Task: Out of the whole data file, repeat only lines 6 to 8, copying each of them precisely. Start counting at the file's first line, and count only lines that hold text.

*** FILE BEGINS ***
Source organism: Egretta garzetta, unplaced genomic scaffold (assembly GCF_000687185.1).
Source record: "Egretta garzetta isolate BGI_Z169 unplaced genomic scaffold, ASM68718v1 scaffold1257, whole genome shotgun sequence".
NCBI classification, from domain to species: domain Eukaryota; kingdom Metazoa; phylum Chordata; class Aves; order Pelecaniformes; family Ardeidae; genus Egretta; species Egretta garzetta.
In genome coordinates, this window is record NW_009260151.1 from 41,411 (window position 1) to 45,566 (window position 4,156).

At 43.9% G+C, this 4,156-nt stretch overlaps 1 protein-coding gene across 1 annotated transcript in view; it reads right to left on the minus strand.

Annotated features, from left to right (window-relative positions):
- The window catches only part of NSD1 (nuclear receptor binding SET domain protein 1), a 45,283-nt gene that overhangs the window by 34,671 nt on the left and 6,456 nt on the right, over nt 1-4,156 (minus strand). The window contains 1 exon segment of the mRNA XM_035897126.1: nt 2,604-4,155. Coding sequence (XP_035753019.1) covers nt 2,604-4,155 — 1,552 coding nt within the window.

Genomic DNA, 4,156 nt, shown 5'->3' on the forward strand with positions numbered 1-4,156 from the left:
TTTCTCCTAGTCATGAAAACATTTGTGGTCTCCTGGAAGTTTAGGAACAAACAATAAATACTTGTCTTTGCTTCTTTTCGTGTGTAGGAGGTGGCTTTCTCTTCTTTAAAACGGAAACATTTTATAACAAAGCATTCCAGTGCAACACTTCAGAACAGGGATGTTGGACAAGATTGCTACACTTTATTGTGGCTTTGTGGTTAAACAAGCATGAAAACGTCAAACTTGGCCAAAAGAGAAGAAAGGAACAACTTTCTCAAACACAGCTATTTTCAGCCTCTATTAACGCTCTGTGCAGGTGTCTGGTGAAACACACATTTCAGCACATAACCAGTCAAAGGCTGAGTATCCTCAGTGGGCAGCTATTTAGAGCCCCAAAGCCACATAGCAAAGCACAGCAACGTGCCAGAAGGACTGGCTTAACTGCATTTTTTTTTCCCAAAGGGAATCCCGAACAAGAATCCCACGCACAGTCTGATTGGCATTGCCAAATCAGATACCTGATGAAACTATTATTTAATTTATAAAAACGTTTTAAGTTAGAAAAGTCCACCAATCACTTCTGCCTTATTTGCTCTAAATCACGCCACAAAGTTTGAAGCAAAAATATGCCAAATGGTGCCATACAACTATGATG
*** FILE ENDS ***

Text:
Annotated features, from left to right (window-relative positions):
- The window catches only part of NSD1 (nuclear receptor binding SET domain protein 1), a 45,283-nt gene that overhangs the window by 34,671 nt on the left and 6,456 nt on the right, over nt 1-4,156 (minus strand). The window contains 1 exon segment of the mRNA XM_035897126.1: nt 2,604-4,155. Coding sequence (XP_035753019.1) covers nt 2,604-4,155 — 1,552 coding nt within the window.

Genomic DNA, 4,156 nt, shown 5'->3' on the forward strand with positions numbered 1-4,156 from the left: